If he were only voting for Collier, he could have kept quiet on the topic. Instead, he offered his opinion in the public square with the full knowledge it would be interpreted as an endorsement.

Is that a weapon Harris County Republicans want their highest-ranking official to hand to their enemies?

Assuming he wins reelection, 2019 will mark Emmett’s 40th year serving in elected office in appointments ranging from state representative for Districts 78 and 127 to county judge. After four decades in politics, it is unlikely that he genuinely believes announcing who he intends to vote for will be taken as anything other than a full-throated endorsement.

What’s in a vote?

Regardless of personal differences between him and Lt. Gov. Dan Patrick, Emmett’s vote is a vote against much of what Harris County taxpayers and Texans across this state stand for.

First and foremost, Emmett is saying he opposes property tax reform. Then again, it isn’t really a surprise. Emmett has for years publicly opposed Patrick’s attempts at property tax reform, despite more than 95 percent of Republican primary voters in 2018 supporting a ballot proposition mirroring what the Senate, led by Patrick, passed. What the Texas Senate was offering, and the county was opposing, was property tax relief for all Texans including those in Harris County—which has seen a 36 percent increase in property tax revenue in three years.

By voting for Collier, Emmett is saying he opposes further limiting the growth of both local and state government.

He’s saying he opposes the right of property owners to have a say in whether or not their property is annexed by neighboring cities and counties.

He’s saying he opposes providing inner-city families, much of his constituency, the educational options they so desperately desire to tailor their children’s education to their needs.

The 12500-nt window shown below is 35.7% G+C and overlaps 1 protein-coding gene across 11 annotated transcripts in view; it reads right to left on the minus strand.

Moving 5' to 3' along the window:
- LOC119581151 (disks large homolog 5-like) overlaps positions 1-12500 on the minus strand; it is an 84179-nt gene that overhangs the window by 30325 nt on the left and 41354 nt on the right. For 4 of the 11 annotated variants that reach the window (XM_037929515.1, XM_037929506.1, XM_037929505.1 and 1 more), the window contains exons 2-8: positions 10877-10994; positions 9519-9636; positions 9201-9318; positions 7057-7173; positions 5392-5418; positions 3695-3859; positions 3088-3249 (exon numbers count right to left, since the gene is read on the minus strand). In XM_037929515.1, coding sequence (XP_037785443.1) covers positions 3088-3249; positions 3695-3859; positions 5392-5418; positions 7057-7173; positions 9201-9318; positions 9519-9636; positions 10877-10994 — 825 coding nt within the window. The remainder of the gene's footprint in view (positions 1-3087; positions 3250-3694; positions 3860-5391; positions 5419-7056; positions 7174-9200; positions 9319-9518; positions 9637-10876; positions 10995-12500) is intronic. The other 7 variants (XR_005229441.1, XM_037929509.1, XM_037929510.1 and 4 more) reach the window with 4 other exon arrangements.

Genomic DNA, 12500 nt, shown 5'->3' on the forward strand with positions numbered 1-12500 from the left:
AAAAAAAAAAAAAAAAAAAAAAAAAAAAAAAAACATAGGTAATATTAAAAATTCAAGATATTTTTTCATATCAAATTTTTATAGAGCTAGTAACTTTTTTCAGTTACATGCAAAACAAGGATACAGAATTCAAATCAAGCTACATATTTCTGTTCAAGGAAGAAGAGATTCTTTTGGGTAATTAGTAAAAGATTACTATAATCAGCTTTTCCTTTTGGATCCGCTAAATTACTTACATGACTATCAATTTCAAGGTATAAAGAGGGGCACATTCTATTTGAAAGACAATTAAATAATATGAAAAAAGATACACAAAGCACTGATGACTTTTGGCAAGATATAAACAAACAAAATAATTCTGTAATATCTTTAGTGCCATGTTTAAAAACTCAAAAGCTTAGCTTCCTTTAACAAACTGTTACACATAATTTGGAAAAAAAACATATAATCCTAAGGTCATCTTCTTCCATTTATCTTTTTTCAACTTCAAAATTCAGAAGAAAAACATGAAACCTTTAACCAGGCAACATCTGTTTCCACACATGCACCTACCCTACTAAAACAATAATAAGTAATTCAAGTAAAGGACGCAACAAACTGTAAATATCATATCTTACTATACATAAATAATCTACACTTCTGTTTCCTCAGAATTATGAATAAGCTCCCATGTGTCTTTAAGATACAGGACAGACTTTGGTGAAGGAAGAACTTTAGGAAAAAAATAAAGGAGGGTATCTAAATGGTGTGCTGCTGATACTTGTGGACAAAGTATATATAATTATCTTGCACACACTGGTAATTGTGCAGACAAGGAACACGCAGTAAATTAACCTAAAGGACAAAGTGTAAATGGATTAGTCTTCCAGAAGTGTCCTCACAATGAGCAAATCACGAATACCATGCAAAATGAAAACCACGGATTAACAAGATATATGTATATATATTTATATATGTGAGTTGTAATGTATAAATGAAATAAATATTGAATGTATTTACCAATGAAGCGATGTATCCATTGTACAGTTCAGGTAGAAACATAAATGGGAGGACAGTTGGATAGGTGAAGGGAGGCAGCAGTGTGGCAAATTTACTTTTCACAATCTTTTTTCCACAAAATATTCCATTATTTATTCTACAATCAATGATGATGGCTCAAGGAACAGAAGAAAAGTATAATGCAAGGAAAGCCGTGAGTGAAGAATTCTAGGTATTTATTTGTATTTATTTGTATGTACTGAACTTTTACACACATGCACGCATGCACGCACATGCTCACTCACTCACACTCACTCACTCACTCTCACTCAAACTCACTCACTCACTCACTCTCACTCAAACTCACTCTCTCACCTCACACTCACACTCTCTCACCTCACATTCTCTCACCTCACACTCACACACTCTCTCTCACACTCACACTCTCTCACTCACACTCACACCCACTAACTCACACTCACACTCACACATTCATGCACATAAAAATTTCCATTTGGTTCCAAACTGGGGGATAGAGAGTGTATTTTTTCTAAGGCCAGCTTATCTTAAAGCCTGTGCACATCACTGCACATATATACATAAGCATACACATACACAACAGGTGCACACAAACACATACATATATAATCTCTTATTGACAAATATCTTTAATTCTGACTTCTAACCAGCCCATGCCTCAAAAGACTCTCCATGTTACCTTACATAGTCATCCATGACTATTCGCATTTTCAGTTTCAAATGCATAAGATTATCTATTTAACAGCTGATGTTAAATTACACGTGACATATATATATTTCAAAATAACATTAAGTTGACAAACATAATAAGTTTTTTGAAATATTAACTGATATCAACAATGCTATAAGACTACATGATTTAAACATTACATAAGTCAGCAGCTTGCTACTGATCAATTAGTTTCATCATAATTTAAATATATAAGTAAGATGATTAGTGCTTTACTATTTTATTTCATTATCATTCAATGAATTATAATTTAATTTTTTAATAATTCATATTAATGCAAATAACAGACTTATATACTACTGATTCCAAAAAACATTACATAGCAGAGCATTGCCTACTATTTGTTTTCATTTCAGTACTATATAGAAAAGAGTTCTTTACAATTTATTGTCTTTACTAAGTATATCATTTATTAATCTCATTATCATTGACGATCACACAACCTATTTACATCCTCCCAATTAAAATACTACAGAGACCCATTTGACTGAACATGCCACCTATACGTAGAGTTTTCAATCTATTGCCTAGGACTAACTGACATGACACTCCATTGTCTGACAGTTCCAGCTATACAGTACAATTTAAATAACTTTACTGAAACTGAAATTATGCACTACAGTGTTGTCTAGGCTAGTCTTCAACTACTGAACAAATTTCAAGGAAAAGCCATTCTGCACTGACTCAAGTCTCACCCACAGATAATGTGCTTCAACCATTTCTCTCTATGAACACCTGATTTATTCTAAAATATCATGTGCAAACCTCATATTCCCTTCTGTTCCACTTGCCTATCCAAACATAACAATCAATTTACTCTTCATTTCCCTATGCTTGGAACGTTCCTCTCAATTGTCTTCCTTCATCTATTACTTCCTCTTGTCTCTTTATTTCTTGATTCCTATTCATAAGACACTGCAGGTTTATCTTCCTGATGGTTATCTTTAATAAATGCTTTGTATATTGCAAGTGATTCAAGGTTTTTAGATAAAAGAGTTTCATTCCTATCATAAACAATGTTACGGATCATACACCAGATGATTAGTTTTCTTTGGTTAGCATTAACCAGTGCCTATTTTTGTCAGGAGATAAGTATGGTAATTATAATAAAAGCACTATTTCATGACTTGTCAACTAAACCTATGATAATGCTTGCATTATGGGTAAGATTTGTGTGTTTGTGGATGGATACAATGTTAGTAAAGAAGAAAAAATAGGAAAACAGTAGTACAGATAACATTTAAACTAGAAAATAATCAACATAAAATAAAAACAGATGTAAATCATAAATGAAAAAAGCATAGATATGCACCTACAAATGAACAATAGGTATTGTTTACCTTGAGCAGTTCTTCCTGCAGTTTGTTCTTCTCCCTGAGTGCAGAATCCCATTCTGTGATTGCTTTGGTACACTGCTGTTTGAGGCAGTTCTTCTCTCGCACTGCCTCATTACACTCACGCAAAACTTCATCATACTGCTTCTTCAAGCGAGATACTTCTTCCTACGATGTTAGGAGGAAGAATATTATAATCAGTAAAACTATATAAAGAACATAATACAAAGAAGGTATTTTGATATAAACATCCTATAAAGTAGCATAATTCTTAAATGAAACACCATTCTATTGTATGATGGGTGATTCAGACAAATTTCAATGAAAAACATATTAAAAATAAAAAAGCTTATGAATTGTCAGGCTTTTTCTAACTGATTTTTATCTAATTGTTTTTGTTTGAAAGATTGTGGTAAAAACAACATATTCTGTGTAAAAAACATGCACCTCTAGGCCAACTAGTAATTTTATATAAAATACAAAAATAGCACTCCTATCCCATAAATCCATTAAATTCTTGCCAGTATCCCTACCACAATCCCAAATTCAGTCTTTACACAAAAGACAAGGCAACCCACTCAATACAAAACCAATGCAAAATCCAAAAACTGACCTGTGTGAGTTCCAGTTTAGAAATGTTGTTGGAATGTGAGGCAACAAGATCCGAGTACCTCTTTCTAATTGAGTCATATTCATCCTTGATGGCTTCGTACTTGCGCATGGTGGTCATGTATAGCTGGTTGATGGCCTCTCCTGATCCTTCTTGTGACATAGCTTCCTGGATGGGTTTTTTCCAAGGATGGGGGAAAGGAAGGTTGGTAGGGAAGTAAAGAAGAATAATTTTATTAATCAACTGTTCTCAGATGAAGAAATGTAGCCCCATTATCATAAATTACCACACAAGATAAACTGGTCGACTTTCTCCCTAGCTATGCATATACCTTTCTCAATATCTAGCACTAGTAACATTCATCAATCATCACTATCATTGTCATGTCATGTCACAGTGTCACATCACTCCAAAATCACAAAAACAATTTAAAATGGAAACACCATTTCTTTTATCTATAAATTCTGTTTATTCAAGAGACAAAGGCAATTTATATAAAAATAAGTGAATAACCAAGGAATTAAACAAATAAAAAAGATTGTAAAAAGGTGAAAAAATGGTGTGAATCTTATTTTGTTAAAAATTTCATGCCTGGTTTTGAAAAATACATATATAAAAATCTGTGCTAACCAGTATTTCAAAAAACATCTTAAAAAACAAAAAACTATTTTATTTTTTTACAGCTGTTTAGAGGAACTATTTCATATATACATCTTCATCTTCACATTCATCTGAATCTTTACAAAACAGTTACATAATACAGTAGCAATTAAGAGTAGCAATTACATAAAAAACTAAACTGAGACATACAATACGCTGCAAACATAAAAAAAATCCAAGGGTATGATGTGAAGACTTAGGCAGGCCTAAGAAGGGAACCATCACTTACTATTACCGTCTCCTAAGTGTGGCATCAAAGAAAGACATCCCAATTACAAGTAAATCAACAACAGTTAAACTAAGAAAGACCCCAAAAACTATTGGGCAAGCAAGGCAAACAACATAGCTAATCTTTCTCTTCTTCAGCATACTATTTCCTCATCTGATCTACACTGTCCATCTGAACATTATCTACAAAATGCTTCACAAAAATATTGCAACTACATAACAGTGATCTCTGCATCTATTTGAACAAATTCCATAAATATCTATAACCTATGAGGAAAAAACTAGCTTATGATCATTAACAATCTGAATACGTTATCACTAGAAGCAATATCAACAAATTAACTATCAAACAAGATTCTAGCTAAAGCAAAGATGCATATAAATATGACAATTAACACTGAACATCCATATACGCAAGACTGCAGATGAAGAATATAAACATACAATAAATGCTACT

He’s saying he opposes the strength of the Texas economy which, under the leadership of Gov. Greg Abbott and Lt. Gov. Dan Patrick, has its lowest unemployment rate in 40 years with 750,000 jobs being created since Abbott and Patrick took office.

Make no mistake, Emmett’s vote isn’t just a vote against Patrick. It’s a vote against the best interest of the people he serves, the county party that he is the informal head of, and the down-ballot candidates who will directly or indirectly suffer due to him encouraging voters to split their ticket.

Are there areas where Patrick and the Texas Senate could do better?

Sure. Criminal justice reform is the first area that comes to mind, but I refer back to Emmett’s quote about finding the 80 percent we agree on.

Emmett’s move likely won’t negatively impact him or Patrick in November, but it could hurt those who don’t have the countywide name ID or campaign war chest that he does.

Regardless of what type of Republican you consider yourself to be—old school or new school, pro-Bush or pro-Trump, urban or rural—the likelihood is that if you put policy first, you will find more to agree on with Dan Patrick than Mike Collier. If you put petty political and personal squabbles first, you will find yourself voting for the Democrat instead of the best candidate for Harris County and all of Texas.

Charles Blain

Charles Blain is the president of Urban Reform and Urban Reform Institute. A native of New Jersey, he is based in Houston and writes on municipal finance and other urban issues.